In the wake of healthcare reform, many practical questions remain, including: How do I find and select a reasonable plan?
For the previously uninsured who are now interested in purchasing their own healthcare insurance, Claudia Buck of McClatchy Newspapers has put together a “How to Shop for Health Insurance” guide.
It’s quick and cursory — but it gives a decent starting point, especially for anyone overwhelmed by the possibilities. It provides a needed warning about brokers — check if the broker or agent is licensed and in good standing — and it dispenses some good advice for those who are doing their own online shopping (on a site like ehealthinsurance.com):
Pay attention to what’s covered. The lowest premium, for instance, may carry a high deductible (the amount you spend out of pocket before insurance starts paying). And it may not include much or any coverage for prescriptions and hospital stays.
When we typed in a price quote for a single, nonsmoking female, age 27, for instance, there were 124 choices, ranging from a $54-per-month Anthem Blue Cross premium ($5,000 deductible and $40 office visits) to a $375-per-month Health Net premium (no deductible and $25 office visits).
It also includes a useful sidebar of what has and has not yet changed — in terms of pre-existing conditions and dependent coverage, for example — due to provisions in the Affordable Care Act passed in March.
What is most interesting, and potentially ground-breaking, is the advice about paying cash for your healthcare and demanding a “fair price” for specific services from doctors. The story notes that the Healthcare Blue Book — a guide to pricing of a wide variety of procedures — can help someone with a high-deductible (or no insurance) search for bargains.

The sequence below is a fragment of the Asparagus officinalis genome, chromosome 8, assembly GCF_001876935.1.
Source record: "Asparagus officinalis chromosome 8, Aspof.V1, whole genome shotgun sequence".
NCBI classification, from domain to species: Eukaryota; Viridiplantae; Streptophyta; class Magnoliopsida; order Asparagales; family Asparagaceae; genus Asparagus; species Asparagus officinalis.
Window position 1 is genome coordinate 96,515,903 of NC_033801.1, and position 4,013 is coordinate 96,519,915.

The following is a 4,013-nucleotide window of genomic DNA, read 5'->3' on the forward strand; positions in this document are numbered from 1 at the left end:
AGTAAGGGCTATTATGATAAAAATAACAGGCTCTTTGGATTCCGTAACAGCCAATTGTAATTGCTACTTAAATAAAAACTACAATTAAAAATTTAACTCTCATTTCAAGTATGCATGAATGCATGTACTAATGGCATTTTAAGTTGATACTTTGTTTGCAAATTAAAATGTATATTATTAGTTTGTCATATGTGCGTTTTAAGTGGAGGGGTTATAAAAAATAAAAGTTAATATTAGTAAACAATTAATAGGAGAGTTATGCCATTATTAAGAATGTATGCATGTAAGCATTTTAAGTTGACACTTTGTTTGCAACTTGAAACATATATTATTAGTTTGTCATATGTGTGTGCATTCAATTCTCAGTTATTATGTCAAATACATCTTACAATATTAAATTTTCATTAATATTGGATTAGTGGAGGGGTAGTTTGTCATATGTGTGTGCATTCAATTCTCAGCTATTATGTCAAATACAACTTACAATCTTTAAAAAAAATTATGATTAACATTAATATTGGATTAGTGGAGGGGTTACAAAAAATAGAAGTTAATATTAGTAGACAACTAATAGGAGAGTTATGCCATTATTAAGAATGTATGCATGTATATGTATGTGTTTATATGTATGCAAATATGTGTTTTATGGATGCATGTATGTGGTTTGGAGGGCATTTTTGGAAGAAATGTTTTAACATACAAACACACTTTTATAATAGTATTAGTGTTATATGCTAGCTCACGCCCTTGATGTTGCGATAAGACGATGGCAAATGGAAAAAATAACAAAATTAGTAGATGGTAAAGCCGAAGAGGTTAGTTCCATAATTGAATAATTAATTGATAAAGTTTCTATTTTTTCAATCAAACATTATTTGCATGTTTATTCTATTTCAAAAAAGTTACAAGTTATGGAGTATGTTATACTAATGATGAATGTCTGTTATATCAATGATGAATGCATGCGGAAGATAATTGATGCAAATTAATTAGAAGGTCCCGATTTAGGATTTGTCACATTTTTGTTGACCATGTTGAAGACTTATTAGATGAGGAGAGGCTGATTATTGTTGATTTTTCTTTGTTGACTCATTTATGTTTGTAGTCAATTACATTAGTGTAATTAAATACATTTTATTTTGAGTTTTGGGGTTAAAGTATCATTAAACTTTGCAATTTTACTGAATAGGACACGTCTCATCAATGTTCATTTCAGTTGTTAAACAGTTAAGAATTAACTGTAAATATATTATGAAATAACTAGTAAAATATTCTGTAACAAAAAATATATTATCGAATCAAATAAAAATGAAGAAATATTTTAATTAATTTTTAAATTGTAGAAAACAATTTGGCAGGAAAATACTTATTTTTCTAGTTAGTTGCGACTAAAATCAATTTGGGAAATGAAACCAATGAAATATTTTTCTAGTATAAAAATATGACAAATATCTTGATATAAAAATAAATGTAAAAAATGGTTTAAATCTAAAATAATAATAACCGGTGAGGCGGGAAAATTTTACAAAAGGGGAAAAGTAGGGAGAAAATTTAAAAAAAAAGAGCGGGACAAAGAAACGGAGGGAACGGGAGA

Harnessing this individual bargain-shopping is, in fact, the latest craze for cutting healthcare costs. Claire Cain Miller writes in The New York Times about how venture capitalists — and at least one major health care provider — are funding efforts to provide more transparent access to healthcare pricing so patients can easily determine (and compare) the costs of a recommended procedure. One start-up, Castlight Health, has visions of patients checking costs on their mobile phone while sitting on the exam table — and promises to have that capacity by next year.
Plus: Speaking of healthcare reform, a new study published in the correspondence section of the New England Journal of Medicine asserts that the great majority of doctors reject the healthcare reform recommendations from the American Medical Association — their supposedly representative professional organization — and support a much more robust public insurance option than the organization has backed.